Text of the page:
Sunday, November 30, 2008



The amount of internet procrastination has been ridiculous this past week. Have somehow reached 13 chapters though & a natural break. Am going to print and stay away from computer for a while. Will clip story into a proper file then work page by page, going into abstract, looking at each sentence, each word, is it needed?

Bye bye, thanks for visiting, come again soon.

Thursday, November 20, 2008



The demands of work work have sadly meant this has become one of those neglected, wintry blogs that's threatening to fizzle out. Also, thanks to stupid mistake when trying to move the logos from the bottom to the side have managed to wipe out all my links which makes it all extra-chilly and eufff around here.

I have managed a fairly full writing day today. No great wordcount strides forward to show for it as have been practicing the wordy equivalent of the Art of Leaving Out. Cut, cut, cut - satisfying in its own way I suppose but still a way to go.

When it is time to move onwards am greatly looking forward to using Chicklitworkinprogress's
possibly best in the world writing tool discovery there's ever been EVER: Dr Wicked.

Just let me polish off a few thousand good ones in an hour and I'll be up and running again, links back in order.

Bye bye, thanks for visiting, come again soon.

Monday, November 10, 2008


Have reached the 5K target in my running schedule. The new longer route through Kensington Gardens across to Hyde Park and then back along the Serpentine passes the Peter Pan statue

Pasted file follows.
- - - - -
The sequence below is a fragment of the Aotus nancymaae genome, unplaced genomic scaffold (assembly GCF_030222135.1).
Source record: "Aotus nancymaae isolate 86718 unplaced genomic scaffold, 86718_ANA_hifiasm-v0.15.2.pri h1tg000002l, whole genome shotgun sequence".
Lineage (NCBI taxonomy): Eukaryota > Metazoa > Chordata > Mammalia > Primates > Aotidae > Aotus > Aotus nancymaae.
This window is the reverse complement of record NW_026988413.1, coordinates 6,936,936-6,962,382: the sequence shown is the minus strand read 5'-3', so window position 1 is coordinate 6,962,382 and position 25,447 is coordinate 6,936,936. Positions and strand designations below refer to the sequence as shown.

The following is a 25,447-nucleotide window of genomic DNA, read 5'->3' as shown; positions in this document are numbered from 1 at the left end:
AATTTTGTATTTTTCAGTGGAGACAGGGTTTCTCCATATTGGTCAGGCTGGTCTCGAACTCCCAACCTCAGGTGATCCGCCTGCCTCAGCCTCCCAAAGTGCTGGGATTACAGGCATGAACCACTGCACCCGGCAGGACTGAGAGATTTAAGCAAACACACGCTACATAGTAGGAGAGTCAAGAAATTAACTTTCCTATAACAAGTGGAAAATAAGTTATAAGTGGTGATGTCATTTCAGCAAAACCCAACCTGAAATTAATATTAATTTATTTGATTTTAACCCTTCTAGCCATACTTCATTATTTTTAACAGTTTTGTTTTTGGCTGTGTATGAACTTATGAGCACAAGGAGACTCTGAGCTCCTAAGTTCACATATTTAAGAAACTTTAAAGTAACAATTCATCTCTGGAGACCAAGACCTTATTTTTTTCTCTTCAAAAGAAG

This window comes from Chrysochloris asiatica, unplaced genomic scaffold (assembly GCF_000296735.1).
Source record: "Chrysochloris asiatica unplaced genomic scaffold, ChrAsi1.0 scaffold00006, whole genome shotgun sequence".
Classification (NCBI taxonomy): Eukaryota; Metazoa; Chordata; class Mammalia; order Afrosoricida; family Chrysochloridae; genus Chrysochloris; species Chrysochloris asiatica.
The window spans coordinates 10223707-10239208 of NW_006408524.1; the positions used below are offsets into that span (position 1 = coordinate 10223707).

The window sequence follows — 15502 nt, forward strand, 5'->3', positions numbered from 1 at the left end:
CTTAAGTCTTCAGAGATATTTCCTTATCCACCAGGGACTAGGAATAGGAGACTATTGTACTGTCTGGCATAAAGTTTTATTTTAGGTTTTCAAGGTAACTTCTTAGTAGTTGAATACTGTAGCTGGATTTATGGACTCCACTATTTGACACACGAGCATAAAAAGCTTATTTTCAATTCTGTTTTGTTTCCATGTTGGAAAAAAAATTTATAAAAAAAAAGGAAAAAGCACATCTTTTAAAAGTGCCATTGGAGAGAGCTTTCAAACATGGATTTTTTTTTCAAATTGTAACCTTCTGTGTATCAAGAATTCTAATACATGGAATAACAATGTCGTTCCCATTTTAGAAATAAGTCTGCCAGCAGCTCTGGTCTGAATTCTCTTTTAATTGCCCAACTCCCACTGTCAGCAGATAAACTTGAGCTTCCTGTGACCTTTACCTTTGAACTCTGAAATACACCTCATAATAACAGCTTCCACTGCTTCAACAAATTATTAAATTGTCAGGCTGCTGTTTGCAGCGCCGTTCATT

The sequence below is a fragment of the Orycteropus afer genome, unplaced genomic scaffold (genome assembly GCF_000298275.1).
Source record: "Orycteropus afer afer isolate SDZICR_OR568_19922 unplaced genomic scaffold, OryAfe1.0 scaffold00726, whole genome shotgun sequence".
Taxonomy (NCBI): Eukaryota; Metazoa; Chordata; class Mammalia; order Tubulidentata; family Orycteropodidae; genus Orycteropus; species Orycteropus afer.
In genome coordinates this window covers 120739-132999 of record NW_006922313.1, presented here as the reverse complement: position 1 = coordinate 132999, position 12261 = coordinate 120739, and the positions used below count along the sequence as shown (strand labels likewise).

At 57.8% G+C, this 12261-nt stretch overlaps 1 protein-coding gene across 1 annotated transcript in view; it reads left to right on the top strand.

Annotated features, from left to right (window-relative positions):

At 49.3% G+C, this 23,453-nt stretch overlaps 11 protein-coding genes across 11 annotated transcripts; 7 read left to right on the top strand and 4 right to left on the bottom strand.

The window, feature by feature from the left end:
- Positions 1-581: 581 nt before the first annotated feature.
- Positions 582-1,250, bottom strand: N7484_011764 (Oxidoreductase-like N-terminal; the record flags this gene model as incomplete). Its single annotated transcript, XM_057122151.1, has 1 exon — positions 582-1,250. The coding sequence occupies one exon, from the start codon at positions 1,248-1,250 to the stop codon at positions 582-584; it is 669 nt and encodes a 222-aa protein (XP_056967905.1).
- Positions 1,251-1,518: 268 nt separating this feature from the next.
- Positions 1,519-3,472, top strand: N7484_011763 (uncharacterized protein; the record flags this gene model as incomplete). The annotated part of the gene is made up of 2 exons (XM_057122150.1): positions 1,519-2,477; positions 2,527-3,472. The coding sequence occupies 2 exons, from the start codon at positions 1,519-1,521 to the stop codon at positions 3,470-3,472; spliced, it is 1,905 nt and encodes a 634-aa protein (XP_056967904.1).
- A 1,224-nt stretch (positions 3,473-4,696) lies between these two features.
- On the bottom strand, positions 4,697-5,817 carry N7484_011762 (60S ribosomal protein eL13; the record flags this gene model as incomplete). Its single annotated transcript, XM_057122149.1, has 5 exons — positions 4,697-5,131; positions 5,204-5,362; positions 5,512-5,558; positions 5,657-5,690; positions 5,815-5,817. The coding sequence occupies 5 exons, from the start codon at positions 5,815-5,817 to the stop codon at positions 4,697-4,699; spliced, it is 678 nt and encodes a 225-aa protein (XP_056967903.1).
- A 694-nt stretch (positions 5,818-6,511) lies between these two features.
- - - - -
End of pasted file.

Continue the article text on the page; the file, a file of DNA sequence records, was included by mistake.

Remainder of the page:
which is in a lovely dingly dell spot hidden away from the main drag. Lots of things I didn't realise about this. That there were 2 Peter Pan books before the famous play, both set in Kensington Gardens. The statue was commissioned by J M Barrie and then placed there secretly one night with no pre-publicity or formal unveiling. Barrie simply placed this announcement in The Times:

Link"There is a surprise in store for the children who go to Kensington Gardens to feed the ducks in the Serpentine this morning. Down by the little bay on the south-western side of the tail of the Serpentine they will find a May-day gift by Mr J.M. Barrie, a figure of Peter Pan blowing his pipe on the stump of a tree, with fairies and mice and squirrels all around. It is the work of Sir George Frampton, and the bronze figure of the boy who would never grow up is delightfully conceived."

That this was the very spot where Peter Pan first landed after he flew out of the nursery in The Little White Bird makes it so much more interesting. Peter Pan In Kensington Gardens
says that Peter Pan still, in fact, lives there, on the island in the Serpentine. I took partner back there for a walk one sunny day in London last week (I know), before I knew all this. Walking back to the car park we came across a bird man with a bus conductor's hat and bag tweeting to a bush. Blue tits fed out of his hand and 2 jays, a squirrel and a brown rat hovered expectantly at his side. And today, after partner had taken this pic,

I read this:

'Now, except by flying, no one can reach the island in the Serpentine, for the boats of humans are forbidden to land there, and there are stakes round it, standing up in the water, on each of which a bird-sentinel sits by day and night."

J M Barrie, Peter Pan in Kensington Gardens 1906

Bye bye, thanks for visiting, come again soon.

Tuesday, November 04, 2008


Note to self: Get It Right.

... a pleasant surprise for the poet Peter Daniels. Though barely previously published, he has swept the board at the Arvon International Poetry Competition this year with Shoreditch Orchid, a 50-line poem on which he has been working since 1994.

The Arvon competition, founded in 1980, offered an extra prize this year to mark the 10th anniversary of the poet Ted Hughes's death.

The judges - Andrew Motion, Alice Oswald and Moniza Alvi - chose Shoreditch Orchid for both that and the main prize. So six grand - and congratulations - to Daniels, whose poem takes the form of a meditation from the back of a bus.

"The orchid has much more to do with the longer-term change that will one day take Shoreditch back to nature," he says.

Telegraph 1.11.08